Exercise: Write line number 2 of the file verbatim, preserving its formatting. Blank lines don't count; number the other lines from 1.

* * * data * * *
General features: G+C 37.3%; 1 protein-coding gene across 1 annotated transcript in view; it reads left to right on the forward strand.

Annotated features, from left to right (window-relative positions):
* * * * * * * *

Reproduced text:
Annotated features, from left to right (window-relative positions):